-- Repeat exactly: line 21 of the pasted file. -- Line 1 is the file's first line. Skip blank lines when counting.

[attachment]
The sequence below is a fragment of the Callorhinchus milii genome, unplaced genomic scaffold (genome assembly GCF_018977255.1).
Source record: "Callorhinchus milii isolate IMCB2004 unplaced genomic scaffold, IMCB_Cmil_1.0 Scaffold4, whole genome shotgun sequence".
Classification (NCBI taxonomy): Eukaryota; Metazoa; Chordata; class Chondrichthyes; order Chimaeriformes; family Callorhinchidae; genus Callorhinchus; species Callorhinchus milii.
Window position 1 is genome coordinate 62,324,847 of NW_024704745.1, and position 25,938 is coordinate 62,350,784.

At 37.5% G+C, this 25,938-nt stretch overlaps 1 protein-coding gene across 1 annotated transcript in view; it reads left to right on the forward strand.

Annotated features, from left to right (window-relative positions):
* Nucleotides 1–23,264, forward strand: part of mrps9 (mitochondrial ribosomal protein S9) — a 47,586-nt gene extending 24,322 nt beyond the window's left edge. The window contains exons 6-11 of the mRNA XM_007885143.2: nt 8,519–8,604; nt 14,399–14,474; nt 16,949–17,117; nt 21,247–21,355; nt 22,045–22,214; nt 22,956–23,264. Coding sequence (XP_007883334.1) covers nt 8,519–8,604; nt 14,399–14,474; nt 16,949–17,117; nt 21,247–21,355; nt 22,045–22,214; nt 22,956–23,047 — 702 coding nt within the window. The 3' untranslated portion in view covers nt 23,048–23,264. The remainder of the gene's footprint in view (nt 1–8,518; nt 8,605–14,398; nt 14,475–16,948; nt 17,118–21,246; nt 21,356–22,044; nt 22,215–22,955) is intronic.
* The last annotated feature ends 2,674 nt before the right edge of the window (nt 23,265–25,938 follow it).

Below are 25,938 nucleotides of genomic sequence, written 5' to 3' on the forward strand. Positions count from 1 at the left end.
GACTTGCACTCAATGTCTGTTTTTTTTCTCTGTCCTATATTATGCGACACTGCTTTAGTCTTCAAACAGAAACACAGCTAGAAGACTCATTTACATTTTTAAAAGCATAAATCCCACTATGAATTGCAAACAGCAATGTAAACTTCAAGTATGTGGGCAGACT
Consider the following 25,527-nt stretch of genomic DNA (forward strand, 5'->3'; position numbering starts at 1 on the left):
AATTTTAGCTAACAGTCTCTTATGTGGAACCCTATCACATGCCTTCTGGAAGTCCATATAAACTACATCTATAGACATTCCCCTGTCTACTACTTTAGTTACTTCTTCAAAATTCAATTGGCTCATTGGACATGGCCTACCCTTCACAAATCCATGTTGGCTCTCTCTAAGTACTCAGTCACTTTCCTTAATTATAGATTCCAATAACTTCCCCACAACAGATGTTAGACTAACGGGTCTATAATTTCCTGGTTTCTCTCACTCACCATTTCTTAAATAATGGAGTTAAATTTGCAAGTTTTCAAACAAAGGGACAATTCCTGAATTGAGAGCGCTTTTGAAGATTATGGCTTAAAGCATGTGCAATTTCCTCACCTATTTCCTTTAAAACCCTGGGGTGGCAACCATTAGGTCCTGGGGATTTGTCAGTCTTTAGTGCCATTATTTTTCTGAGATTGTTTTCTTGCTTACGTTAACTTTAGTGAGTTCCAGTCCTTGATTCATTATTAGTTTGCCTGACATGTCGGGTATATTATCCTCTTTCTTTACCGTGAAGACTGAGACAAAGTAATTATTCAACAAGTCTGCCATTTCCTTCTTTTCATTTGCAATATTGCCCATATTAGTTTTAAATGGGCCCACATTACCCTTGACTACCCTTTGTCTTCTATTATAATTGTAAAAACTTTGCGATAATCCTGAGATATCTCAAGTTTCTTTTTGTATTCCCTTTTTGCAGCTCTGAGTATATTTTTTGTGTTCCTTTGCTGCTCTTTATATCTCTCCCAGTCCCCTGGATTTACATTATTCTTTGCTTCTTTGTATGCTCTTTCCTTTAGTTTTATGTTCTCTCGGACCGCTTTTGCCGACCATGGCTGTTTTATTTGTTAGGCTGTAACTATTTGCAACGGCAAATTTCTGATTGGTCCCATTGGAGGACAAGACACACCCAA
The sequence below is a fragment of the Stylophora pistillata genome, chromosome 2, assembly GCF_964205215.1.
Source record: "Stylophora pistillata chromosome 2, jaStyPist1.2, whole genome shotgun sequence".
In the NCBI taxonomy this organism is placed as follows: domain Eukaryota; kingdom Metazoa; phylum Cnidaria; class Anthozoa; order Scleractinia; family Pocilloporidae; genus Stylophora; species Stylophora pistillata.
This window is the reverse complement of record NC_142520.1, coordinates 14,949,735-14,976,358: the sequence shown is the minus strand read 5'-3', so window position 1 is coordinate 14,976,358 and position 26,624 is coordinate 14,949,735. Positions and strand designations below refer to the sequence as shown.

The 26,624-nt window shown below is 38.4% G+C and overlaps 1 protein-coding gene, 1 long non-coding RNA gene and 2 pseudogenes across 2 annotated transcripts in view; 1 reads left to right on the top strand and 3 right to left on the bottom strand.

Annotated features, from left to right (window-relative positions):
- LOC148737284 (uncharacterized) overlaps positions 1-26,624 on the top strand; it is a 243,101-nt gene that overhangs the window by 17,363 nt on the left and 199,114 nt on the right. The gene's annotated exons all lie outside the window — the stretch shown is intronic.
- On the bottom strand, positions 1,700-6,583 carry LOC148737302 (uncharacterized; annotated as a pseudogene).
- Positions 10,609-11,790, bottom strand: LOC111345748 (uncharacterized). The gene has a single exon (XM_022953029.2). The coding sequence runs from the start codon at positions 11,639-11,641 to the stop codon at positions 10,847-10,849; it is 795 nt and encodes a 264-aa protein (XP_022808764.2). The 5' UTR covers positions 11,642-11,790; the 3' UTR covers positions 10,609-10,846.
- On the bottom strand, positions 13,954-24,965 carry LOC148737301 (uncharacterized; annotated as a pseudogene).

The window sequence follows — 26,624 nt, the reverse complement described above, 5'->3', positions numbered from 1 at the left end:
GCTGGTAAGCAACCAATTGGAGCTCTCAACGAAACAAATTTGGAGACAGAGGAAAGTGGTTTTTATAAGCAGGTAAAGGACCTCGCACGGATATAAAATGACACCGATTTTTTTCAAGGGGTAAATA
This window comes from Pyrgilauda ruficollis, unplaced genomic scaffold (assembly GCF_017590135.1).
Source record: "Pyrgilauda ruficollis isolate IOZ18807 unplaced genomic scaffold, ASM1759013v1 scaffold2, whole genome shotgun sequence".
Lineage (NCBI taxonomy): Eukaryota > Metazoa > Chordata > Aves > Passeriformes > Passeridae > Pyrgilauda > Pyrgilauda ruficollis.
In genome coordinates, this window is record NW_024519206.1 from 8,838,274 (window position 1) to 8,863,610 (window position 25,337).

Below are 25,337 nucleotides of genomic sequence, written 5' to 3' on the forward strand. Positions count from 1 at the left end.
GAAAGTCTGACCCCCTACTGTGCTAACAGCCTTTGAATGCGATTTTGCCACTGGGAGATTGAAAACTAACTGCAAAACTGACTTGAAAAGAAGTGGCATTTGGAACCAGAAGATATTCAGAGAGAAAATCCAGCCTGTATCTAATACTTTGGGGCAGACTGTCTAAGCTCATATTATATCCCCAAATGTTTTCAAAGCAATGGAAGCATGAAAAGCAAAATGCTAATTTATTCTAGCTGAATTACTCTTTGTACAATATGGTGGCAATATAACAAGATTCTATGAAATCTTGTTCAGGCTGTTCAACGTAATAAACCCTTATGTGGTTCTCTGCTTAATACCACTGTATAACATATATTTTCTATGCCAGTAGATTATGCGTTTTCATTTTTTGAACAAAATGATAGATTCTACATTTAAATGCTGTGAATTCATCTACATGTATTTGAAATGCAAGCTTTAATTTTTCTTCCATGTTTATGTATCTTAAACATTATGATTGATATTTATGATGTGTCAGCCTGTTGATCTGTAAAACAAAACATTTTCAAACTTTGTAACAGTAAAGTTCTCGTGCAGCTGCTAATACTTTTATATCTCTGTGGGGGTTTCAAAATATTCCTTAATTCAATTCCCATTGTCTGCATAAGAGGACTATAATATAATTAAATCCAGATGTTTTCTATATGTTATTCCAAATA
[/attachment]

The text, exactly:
- Positions 10,609-11,790, bottom strand: LOC111345748 (uncharacterized). The gene has a single exon (XM_022953029.2). The coding sequence runs from the start codon at positions 11,639-11,641 to the stop codon at positions 10,847-10,849; it is 795 nt and encodes a 264-aa protein (XP_022808764.2). The 5' UTR covers positions 11,642-11,790; the 3' UTR covers positions 10,609-10,846.